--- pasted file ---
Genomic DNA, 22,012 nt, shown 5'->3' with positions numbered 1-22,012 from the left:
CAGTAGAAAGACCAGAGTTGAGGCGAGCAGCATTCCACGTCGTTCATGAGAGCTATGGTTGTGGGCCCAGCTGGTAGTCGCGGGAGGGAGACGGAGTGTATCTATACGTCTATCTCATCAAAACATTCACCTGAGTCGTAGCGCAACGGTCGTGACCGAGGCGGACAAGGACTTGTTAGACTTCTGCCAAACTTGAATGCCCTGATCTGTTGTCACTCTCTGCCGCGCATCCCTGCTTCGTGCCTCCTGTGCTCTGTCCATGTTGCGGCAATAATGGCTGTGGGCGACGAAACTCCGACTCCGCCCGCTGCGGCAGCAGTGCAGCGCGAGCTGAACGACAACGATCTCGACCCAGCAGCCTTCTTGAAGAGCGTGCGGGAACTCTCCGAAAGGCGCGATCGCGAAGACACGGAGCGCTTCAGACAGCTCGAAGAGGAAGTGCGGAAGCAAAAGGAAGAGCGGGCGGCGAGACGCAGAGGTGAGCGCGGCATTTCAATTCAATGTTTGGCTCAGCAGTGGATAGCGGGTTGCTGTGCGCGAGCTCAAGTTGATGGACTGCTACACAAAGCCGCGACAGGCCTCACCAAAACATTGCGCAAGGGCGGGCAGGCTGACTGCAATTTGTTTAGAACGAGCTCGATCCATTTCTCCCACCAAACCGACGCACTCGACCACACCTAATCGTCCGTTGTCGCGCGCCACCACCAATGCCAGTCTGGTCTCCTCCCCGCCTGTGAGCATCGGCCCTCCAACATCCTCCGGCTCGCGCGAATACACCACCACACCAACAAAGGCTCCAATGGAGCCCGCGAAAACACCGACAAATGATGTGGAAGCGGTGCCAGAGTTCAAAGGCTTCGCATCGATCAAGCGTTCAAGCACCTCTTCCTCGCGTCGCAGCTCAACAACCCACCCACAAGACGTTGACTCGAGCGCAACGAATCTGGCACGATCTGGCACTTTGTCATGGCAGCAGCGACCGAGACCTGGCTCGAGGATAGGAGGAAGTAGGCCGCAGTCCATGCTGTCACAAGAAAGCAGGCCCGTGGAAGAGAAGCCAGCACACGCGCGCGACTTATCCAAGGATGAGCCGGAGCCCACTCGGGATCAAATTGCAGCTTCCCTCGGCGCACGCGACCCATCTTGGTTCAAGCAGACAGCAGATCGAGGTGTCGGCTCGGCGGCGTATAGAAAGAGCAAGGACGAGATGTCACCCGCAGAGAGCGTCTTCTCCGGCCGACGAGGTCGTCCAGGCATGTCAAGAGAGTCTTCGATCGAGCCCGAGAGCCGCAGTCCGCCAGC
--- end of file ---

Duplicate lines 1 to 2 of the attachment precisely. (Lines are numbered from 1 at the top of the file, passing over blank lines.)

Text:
Genomic DNA, 22,012 nt, shown 5'->3' with positions numbered 1-22,012 from the left:
CAGTAGAAAGACCAGAGTTGAGGCGAGCAGCATTCCACGTCGTTCATGAGAGCTATGGTTGTGGGCCCAGCTGGTAGTCGCGGGAGGGAGACGGAGTGTATCTATACGTCTATCTCATCAAAACATTCACCTGAGTCGTAGCGCAACGGTCGTGACCGAGGCGGACAAGGACTTGTTAGACTTCTGCCAAACTTGAATGCCCTGATCTGTTGTCACTCTCTGCCGCGCATCCCTGCTTCGTGCCTCCTGTGCTCTGTCCATGTTGCGGCAATAATGGCTGTGGGCGACGAAACTCCGACTCCGCCCGCTGCGGCAGCAGTGCAGCGCGAGCTGAACGACAACGATCTCGACCCAGCAGCCTTCTTGAAGAGCGTGCGGGAACTCTCCGAAAGGCGCGATCGCGAAGACACGGAGCGCTTCAGACAGCTCGAAGAGGAAGTGCGGAAGCAAAAGGAAGAGCGGGCGGCGAGACGCAGAGGTGAGCGCGGCATTTCAATTCAATGTTTGGCTCAGCAGTGGATAGCGGGTTGCTGTGCGCGAGCTCAAGTTGATGGACTGCTACACAAAGCCGCGACAGGCCTCACCAAAACATTGCGCAAGGGCGGGCAGGCTGACTGCAATTTGTTTAGAACGAGCTCGATCCATTTCTCCCACCAAACCGACGCACTCGACCACACCTAATCGTCCGTTGTCGCGCGCCACCACCAATGCCAGTCTGGTCTCCTCCCCGCCTGTGAGCATCGGCCCTCCAACATCCTCCGGCTCGCGCGAATACACCACCACACCAACAAAGGCTCCAATGGAGCCCGCGAAAACACCGACAAATGATGTGGAAGCGGTGCCAGAGTTCAAAGGCTTCGCATCGATCAAGCGTTCAAGCACCTCTTCCTCGCGTCGCAGCTCAACAACCCACCCACAAGACGTTGACTCGAGCGCAACGAATCTGGCACGATCTGGCACTTTGTCATGGCAGCAGCGACCGAGACCTGGCTCGAGGATAGGAGGAAGTAGGCCGCAGTCCATGCTGTCACAAGAAAGCAGGCCCGTGGAAGAGAAGCCAGCACACGCGCGCGACTTATCCAAGGATGAGCCGGAGCCCACTCGGGATCAAATTGCAGCTTCCCTCGGCGCACGCGACCCATCTTGGTTCAAGCAGACAGCAGATCGAGGTGTCGGCTCGGCGGCGTATAGAAAGAGCAAGGACGAGATGTCACCCGCAGAGAGCGTCTTCTCCGGCCGACGAGGTCGTCCAGGCATGTCAAGAGAGTCTTCGATCGAGCCCGAGAGCCGCAGTCCGCCAGC